I want to share a bit of a story with you today. I read it in YES! Magazine – this spring issue addressing the topic of, “What an Ecological Civilization Looks Like: 6 Rules for Humans Rejoining the Natural World.” It is a true story, in part, beginning in the ‘Before Times’ as we have come to call them, before the pandemic, speaking then to the present and speculating somewhat about the ‘After Times’ as we might imagine them to be. It is the story of real place, Hawley Hamlet, near Lincoln, Nebraska. You can Google it if you want to see pictures and, come to find out, they have their own Facebook page, too! The founder is a man named Tim Rinne. It is a story about community and sustainability and adaptation. As the story goes, some 10 or so years ago, the folks who lived on a city block in the Hawley Historic District existed in a fairly common urban setting with lawns and sidewalks, but no gardens, going about their business pretty anonymously. One day, someone on the block decided to dig up part of their lawn for a garden – an edible landscape. Most of the neighbors were unimpressed with this until the time of the COVID pandemic and its subsequent economic woes. It was then that more and more of the families on the block began thinking about gardens of their own. Eventually all this outdoors time created an atmosphere that was more neighborly, and the residents started to get to know one another. Gardening, it seems, was a great catalyst for developing relationships; a common denominator that could bring people together. Sheltering in place made “the hamlet” more a safe space, a city block with about 14 homes. Over time they managed to devote about four fifths of their combined two acres of land to horticulture. They planted fruit and nut trees and established 100 permanent vegetable beds, berry patches and pollinator gardens. They still had to shop for some things, but they grew a lot of what they needed also. And they learned about veganism from a few of the ‘Hamleteers.’ They got a lot of publicity, but were disappointed that others didn’t take up similar ventures, especially given the times. Still, they longed for what they remembered as normal, at least until the shortages started. It turns out that the scientists had been right in predicting the Dust Bowl conditions that were to be brought on by climate change. As the produce department’s supplies became scarcer and scarcer, even they struggled to maintain the lush and productive gardens they had begun. At some point there was a shift in consciousness as they realized the value of their gardens over the rest of their property. The gardens became their safety net and slowly almost any formerly grassy spot became edible landscape. And ultimately, they realized they would need to band together and share what they had if they were to survive. All the things that might have otherwise separated them fell away as the sense of community grew and grew along with their gratitude for their privilege. And things never did get back to the old normal, even after the virus passed; the nation falling into a depression and requiring a simpler existence. They stuck together, organized, tallied up their various skill sets, and looked for holes in their resources. The story ends with planting yet another attempt at beans, with a potluck baby shower to celebrate new life in the Hamlet and to pledge their help, each one, to the family and their child – a dedication of sorts. And perhaps they would begin to formalize their way of being in the world – create bylaws, select leadership and face, together, the uncertainty ahead. The line is blurry as to where the reality lets off and the fantasy starts with this story because it speaks to where we are now and where we could be in the not-too-distant future. But the folks in the hamlet seem to have embodied those six rules for rejoining the natural world. Listen for them here. 1. They valued diversity – in their abilities, their lifestyles and their gardens. 2. There was a balance between competition and cooperation. 3. The founder created an example for others and the hamlet did so for their surrounding communities, each part a piece of a larger whole. 4. They honored the life cycles of their environment, making the most of what they had and knowing when enough was enough. 5. The folks in the hamlet understood that the health of the least among them would affect the health of the community. And six, they knew the power of relationships that serve to benefit all the partners. Our Cape Cod home is struggling to survive in the wake of climate change. A recent update from the Cape Cod Climate Change Collaborative supports a more localized effort toward renewable and clean energy resources over one focused on national infrastructure. Ultimately, they need to work together, but this ground-up approach speaks to me of our Unitarian Universalist Principles that honor both the individual and the whole. Last year twelve Cape towns passed Climate Emergency declarations that aim toward net-zero emissions as soon as it is feasible. We worry about warming and acidification in our ocean waters, about the level of plastics found in the water and in fish. At a local level we can take part in efforts to support things like appropriate ocean farming, setting apart sections of the ocean as “parks” like our national ones, carefully monitor ocean industry, protect biodiversity and the equitable sharing of resources. One rendition of our proposed mission statement includes a line about respect for our fragile environment. In a place like Chatham, our elbow of the Cape sitting right in our troubled oceans, could it be that concerns for our local ecosystem; giving voice to its needs, that these are a piece of why we must exist? Our reading this morning from Barry Lopez’s book Horizon suggests that we need to rethink our way into the 21st century, one fifth of which has already gone by. He invites us to make a distinction between sentimentality and survival. We can go on about our business with a focus on maintaining the status quo in our surroundings, but to do so ignores the imperative of climate change. Simply said, we can’t have it both ways any longer. We have reached an ecological tipping point. Somewhere along the way, the “Hamleteers” realized the imminent need in their midst and shifted their gaze, one by one, to solutions they would not have previously considered. What can we be doing differently today, as individuals and collectively, to answer the call of our earth home? Our church home? As Unitarian Universalists we lift up the interconnected web of all existence, acknowledging how integral the relationship between people and planet truly is; woven together in the warp and weft of a fine cloth; the strength of the fabric that is our existence coming from that cooperation in the over and under dance of the threads. Cooperation requires attunement – that heart and body sensing of another’s rhythm and experience to the end that the two become one in a reciprocal movement. Surely our planet is sensing what we really value. How attuned are we to it’s cries?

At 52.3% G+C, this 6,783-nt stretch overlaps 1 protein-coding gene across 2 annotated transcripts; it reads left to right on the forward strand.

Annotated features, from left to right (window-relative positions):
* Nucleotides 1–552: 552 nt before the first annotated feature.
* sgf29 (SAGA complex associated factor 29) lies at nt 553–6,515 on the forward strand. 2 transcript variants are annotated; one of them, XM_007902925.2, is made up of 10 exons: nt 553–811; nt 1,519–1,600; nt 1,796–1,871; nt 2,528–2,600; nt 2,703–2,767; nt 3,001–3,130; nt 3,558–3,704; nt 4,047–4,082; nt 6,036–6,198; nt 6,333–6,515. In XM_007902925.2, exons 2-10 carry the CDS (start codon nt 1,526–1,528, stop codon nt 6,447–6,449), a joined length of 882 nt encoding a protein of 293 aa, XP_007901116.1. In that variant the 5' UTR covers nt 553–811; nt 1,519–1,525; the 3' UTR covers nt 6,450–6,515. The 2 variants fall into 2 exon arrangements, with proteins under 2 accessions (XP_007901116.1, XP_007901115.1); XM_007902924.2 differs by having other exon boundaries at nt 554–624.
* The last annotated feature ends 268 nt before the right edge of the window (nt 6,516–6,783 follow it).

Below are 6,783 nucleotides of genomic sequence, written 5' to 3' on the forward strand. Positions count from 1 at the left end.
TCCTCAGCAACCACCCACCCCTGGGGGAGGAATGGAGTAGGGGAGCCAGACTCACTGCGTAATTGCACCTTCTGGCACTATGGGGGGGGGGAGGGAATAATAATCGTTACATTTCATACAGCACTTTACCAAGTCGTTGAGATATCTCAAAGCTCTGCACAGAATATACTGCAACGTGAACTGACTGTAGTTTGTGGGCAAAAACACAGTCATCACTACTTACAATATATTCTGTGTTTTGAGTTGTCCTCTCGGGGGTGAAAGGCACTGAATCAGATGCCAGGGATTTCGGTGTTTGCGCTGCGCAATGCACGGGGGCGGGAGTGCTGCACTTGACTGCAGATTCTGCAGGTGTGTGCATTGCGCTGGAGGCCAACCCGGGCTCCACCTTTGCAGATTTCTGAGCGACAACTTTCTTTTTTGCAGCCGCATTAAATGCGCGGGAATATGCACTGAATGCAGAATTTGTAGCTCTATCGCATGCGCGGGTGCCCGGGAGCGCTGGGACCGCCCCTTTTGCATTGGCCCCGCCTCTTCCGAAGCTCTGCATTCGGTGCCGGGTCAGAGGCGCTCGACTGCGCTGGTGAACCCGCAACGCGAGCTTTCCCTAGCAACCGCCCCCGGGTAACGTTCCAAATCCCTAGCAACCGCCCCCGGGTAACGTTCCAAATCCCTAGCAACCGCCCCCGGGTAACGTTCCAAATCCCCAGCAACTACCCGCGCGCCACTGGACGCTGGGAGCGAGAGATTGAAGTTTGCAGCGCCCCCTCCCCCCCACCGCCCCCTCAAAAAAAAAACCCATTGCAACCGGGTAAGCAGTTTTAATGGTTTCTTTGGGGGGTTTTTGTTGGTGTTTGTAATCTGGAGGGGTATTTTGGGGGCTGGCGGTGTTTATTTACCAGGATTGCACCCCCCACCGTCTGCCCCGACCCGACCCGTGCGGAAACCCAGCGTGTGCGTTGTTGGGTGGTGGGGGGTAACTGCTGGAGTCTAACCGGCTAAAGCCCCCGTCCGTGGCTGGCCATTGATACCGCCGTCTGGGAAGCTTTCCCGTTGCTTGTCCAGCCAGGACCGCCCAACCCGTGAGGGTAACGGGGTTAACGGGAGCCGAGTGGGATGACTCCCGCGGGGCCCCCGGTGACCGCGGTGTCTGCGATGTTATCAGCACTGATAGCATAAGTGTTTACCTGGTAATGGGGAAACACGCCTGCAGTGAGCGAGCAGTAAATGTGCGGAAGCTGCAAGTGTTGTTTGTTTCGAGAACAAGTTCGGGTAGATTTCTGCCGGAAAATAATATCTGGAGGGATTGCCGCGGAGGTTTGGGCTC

This week we celebrate Earth Day and it is a fine time to think about how we take care of our surroundings and to notice how blessed we are to have a place that in turn cares for us. My wish is that we don’t just do this once a year when the calendar prescribes it, but that we make it a regular practice in our lives. Mother Earth knows when we are paying lip service alone to our relationship! And somewhere deep inside of us, we know it, too. Taking care speaks to us of interconnectedness, of sustainability, and of adaptability. This is the time of year, too, when we think about taking care of our faith community, about it’s future, about how we might adapt in ways that are symbiotic with our times and location, benefiting the whole. My wish is that we don’t just do this once a year when the calendar prescribes it, but that we make it a regular practice in the life of our community. In the spring of the year we make a financial commitment to the Meeting House, but there are so many other ways to align ourselves with the journey of UUMH. And you know this, but it is important to name the voluntary efforts of so many in the workings of this place. We each bring our skills and ideas and energy to the dance! The Meeting House cries out also for our love and support all year long. If the walls could talk they would tell us how pleased they are to be celebrating 25 years together and they would invite us to be creative and attentive all year long in an interchange that results in 25 more and 25 more after that. Like the “Hamleteers” may we join as one body on a journey with our beloved Earth home and our beloved Meeting House both. May we honor and celebrate what we have and work side by side to ensure a healthy future. May we keep an eye on those six bywords that ground us in a natural ecology. And may it be, not just a seasonal thing, a response to a moment in time, but a way of being for all of our days. So may it be and Amen.